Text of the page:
WASHINGTON (AP) — A narrowly divided Supreme Court upheld decidedly Christian prayers at the start of local council meetings on Monday, declaring them in line with long national traditions though the country has grown more religiously diverse.

High court nixes NJ appeal on gun rights in public

NEWARK, N.J. (AP) — The Supreme Court on Monday let stand New Jersey's requirement that gun owners demonstrate a justifiable need in order to carry firearms in public, turning away another case over whether Americans have a constitutional right to be armed outside the home.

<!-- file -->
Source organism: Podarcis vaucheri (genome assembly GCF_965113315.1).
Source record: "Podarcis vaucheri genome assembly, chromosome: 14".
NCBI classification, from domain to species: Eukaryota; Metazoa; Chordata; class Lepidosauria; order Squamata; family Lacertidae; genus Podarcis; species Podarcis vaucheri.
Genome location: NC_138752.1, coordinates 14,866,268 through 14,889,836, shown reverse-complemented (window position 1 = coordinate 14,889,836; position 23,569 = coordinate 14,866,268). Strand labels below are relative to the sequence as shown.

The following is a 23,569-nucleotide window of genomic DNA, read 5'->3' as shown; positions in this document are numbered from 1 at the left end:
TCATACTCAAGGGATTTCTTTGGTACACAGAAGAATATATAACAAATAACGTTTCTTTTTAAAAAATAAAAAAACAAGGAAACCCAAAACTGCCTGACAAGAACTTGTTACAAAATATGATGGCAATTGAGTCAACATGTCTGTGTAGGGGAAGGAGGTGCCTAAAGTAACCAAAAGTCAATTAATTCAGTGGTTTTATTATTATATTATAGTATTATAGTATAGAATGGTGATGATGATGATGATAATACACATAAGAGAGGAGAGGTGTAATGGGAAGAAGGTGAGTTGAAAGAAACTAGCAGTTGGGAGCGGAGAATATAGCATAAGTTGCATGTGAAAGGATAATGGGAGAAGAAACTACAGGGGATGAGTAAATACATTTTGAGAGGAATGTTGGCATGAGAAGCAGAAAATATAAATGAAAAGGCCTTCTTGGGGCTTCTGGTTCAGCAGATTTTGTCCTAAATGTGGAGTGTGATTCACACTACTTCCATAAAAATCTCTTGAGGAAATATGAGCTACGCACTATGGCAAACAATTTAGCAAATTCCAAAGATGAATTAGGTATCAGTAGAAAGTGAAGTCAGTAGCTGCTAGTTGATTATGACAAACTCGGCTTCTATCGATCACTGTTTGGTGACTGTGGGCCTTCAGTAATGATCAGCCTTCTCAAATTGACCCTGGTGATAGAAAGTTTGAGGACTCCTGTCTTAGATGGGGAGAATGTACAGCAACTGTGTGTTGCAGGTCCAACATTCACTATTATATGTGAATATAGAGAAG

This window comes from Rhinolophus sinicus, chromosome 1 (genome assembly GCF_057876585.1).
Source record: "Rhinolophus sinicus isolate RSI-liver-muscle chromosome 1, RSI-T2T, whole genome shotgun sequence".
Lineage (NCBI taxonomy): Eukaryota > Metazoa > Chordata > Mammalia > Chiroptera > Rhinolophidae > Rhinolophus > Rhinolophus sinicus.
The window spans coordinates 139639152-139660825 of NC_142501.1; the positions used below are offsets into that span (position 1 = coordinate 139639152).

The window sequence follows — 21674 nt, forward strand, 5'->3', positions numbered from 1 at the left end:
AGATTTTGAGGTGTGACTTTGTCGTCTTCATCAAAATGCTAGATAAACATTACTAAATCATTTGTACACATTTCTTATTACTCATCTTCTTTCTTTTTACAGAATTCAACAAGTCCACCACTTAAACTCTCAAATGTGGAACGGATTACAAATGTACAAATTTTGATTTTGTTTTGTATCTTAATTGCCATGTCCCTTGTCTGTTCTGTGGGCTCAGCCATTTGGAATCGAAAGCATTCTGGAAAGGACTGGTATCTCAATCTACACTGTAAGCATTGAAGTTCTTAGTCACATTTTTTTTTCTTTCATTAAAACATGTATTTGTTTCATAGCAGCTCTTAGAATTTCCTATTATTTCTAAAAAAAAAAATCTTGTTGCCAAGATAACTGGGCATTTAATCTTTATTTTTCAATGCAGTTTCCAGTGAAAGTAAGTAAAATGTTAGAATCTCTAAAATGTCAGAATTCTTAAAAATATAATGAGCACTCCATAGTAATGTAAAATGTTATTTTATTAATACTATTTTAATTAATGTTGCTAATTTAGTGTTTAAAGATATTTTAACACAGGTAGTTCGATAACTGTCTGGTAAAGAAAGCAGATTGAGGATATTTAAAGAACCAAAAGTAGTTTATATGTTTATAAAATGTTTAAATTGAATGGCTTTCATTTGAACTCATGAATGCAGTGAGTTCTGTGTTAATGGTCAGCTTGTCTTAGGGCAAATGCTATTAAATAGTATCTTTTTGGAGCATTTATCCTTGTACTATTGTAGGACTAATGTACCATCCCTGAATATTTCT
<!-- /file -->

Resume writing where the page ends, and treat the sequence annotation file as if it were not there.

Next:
Conservatives Can’t Take a Joke

They complain the president and Joel McHale were too mean, but what about all the hate the right heaps on liberals and minorities?


Maryland latest U.S. state to hike minimum wage to $10.10 per hour

Maryland Governor Martin O'Malley on Monday approved a gradual hike in the state's minimum wage to $10.10 an hour as fellow Democrats seek to make raising the wage an issue ahead of this year's midterm congressional elections. O'Malley's signature will raise the state's base wage to the new rate by July 2018 in stages from its current level of $7.25 an hour, which is also the federal minimum. Maryland joins California, Hawaii, Connecticut and the District of Columbia in passing legislation or signing into law increases in the minimum wage. "Strengthening Maryland's middle class has been the North Star of my administration," O'Malley, who is weighing a run for the presidency, said in a statement.

Pages